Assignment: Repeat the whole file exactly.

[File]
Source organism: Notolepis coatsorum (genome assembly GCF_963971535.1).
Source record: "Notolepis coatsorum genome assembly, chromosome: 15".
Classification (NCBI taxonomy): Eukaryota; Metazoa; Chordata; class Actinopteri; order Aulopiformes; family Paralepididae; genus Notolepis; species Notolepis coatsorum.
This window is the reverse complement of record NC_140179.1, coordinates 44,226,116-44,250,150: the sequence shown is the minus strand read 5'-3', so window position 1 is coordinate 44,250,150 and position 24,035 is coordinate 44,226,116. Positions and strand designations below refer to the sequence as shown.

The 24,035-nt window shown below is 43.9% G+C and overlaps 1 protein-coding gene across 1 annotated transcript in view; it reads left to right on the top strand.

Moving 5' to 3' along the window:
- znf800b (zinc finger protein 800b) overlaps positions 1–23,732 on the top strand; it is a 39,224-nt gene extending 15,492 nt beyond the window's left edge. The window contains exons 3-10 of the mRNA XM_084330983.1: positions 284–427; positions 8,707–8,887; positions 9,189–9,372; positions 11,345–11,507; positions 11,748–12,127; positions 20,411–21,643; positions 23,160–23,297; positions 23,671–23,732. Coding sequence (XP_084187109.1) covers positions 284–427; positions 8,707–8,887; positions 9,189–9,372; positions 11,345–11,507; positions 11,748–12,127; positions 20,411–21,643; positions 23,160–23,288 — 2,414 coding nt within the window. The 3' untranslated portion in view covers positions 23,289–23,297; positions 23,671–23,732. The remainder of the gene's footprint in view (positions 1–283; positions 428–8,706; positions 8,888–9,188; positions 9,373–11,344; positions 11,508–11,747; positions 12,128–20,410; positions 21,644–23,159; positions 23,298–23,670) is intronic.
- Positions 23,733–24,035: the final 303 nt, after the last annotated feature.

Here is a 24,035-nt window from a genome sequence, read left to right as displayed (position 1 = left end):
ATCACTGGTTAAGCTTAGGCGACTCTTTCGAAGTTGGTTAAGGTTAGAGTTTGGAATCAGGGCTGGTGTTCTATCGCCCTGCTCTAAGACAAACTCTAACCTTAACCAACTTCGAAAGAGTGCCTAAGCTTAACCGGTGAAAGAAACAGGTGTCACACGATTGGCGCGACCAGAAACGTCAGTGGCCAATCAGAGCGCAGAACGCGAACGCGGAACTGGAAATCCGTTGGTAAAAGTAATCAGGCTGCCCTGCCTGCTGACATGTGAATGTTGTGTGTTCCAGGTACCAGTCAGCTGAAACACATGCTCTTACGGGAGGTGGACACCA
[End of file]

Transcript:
Source organism: Notolepis coatsorum (genome assembly GCF_963971535.1).
Source record: "Notolepis coatsorum genome assembly, chromosome: 15".
Classification (NCBI taxonomy): Eukaryota; Metazoa; Chordata; class Actinopteri; order Aulopiformes; family Paralepididae; genus Notolepis; species Notolepis coatsorum.
This window is the reverse complement of record NC_140179.1, coordinates 44,226,116-44,250,150: the sequence shown is the minus strand read 5'-3', so window position 1 is coordinate 44,250,150 and position 24,035 is coordinate 44,226,116. Positions and strand designations below refer to the sequence as shown.

The 24,035-nt window shown below is 43.9% G+C and overlaps 1 protein-coding gene across 1 annotated transcript in view; it reads left to right on the top strand.

Moving 5' to 3' along the window:
- znf800b (zinc finger protein 800b) overlaps positions 1–23,732 on the top strand; it is a 39,224-nt gene extending 15,492 nt beyond the window's left edge. The window contains exons 3-10 of the mRNA XM_084330983.1: positions 284–427; positions 8,707–8,887; positions 9,189–9,372; positions 11,345–11,507; positions 11,748–12,127; positions 20,411–21,643; positions 23,160–23,297; positions 23,671–23,732. Coding sequence (XP_084187109.1) covers positions 284–427; positions 8,707–8,887; positions 9,189–9,372; positions 11,345–11,507; positions 11,748–12,127; positions 20,411–21,643; positions 23,160–23,288 — 2,414 coding nt within the window. The 3' untranslated portion in view covers positions 23,289–23,297; positions 23,671–23,732. The remainder of the gene's footprint in view (positions 1–283; positions 428–8,706; positions 8,888–9,188; positions 9,373–11,344; positions 11,508–11,747; positions 12,128–20,410; positions 21,644–23,159; positions 23,298–23,670) is intronic.
- Positions 23,733–24,035: the final 303 nt, after the last annotated feature.

Here is a 24,035-nt window from a genome sequence, read left to right as displayed (position 1 = left end):
ATCACTGGTTAAGCTTAGGCGACTCTTTCGAAGTTGGTTAAGGTTAGAGTTTGGAATCAGGGCTGGTGTTCTATCGCCCTGCTCTAAGACAAACTCTAACCTTAACCAACTTCGAAAGAGTGCCTAAGCTTAACCGGTGAAAGAAACAGGTGTCACACGATTGGCGCGACCAGAAACGTCAGTGGCCAATCAGAGCGCAGAACGCGAACGCGGAACTGGAAATCCGTTGGTAAAAGTAATCAGGCTGCCCTGCCTGCTGACATGTGAATGTTGTGTGTTCCAGGTACCAGTCAGCTGAAACACATGCTCTTACGGGAGGTGGACACCA